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Proposed Rule

Approval of Air Quality Implementation Plans; New York; Infrastructure SIP Requirements for the 2012 PM2.5

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Environmental Protection Agency (EPA).


Proposed rule.


The Environmental Protection Agency (EPA) is proposing to approve elements of the New York State Implementation Plan (SIP) submittal regarding infrastructure requirements for interstate transport of pollution with respect to the 2012 annual fine particulate matter (PM2.5) National Ambient Air Quality Standard (NAAQS) or standard.


Written comments must be received on or before June 1, 2020.


Submit your comments, identified by Docket ID Number EPA-R02-OAR-2018-0647 at Follow the online instructions for submitting comments. Once submitted, comments cannot be edited or removed from The EPA may publish any comment received to its public docket. Do not submit electronically any information you consider to be Confidential Business Information (CBI) or other information whose disclosure is restricted by statute. Multimedia submissions (audio, video, etc.) must be accompanied by a written comment. The written comment is considered the official comment and should include discussion of all points you wish to make. The EPA will generally not consider comments or comment contents located outside of the primary submission (i.e., on the web, cloud, or other file sharing system). For additional submission methods, the full EPA public comment policy, information about CBI or multimedia submissions, and general guidance on making effective comments, please visit​dockets/​commenting-epa-dockets.

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Kenneth Fradkin, Environmental Protection Agency, Region 2, 290 Broadway, New York, New York 10007-1866, at (212) 637-3702, or by email at

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I. Background

II. Summary of the SIP Revision and the EPA's Analysis

III. The EPA's Proposed Action

IV. Statutory and Executive Order Reviews

I. Background

A. General

The EPA is proposing to approve elements of the 2012 PM2.5 infrastructure SIP submission from the State of New York, received on November 30, 2016. Specifically, this rulemaking proposes to approve the portion of the submission addressing the interstate transport provisions for the 2012 PM2.5 NAAQS under Clean Air Act (CAA) section 110(a)(2)(D)(i)(I), otherwise known as the “good neighbor” provision.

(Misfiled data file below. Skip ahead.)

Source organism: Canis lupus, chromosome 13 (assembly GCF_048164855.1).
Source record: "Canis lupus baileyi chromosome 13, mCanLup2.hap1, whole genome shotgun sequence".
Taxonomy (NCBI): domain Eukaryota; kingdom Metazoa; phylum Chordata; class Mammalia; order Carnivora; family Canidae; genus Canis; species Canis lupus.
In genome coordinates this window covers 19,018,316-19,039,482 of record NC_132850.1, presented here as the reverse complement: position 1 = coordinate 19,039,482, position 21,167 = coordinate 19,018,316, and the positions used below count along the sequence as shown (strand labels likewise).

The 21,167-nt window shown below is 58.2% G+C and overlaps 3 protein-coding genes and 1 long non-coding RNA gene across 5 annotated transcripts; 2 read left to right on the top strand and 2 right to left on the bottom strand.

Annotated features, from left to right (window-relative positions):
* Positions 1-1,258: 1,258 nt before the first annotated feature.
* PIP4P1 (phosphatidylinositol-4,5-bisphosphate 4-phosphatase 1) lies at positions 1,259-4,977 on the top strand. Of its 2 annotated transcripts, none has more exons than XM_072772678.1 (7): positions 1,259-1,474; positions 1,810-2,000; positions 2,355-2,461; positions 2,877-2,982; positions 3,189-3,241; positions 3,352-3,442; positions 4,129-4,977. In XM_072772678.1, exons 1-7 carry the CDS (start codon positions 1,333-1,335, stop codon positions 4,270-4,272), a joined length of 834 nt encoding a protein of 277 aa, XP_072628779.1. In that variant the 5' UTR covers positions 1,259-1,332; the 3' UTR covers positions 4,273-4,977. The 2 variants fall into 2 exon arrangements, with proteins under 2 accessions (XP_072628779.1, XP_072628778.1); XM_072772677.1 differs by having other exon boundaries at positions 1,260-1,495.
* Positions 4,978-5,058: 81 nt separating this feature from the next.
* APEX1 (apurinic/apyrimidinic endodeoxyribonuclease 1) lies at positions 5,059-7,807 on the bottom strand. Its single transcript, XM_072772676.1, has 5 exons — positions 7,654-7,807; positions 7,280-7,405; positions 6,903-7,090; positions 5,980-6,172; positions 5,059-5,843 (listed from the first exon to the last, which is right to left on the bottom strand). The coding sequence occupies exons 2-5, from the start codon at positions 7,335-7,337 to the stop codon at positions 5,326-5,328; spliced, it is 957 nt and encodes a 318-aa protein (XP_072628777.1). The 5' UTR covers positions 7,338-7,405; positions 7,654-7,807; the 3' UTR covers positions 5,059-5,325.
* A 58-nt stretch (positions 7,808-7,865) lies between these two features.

On December 14, 2012 (78 FR 3086), the EPA promulgated a revised primary NAAQS for PM2.5 for the annual standard. The revised standard was set at the level of 12 micrograms per cubic meter (µg/m3) calculated as an annual average, which is averaged over a three-year period.

B. EPA's Infrastructure Requirements

Whenever the EPA promulgates a new or revised NAAQS, CAA section 110(a)(1) requires states to make SIP submissions to provide for the implementation, maintenance, and enforcement of the NAAQS. This particular type of SIP submission is commonly referred to as an “infrastructure SIP.” These submissions must meet the various requirements of CAA section 110(a)(2), as applicable. Due to ambiguity in some of the language of CAA section 110(a)(2), the EPA believes that it is appropriate to interpret these provisions in the specific context of acting on infrastructure SIP submissions. The EPA has previously provided comprehensive guidance on the application of these provisions through a guidance document for infrastructure SIP submissions and through regional actions on infrastructure submissions.[1] Unless otherwise noted below, we are following that existing approach in acting on this submission. In addition, in the context of acting on such infrastructure Start Printed Page 23939submissions, the EPA evaluates the submitting state's SIP for facial compliance with statutory and regulatory requirements, not for the state's implementation of its SIP.[2] The EPA has other authority to address any issues concerning a state's implementation of the rules, regulations, consent orders, etc. that comprise its SIP.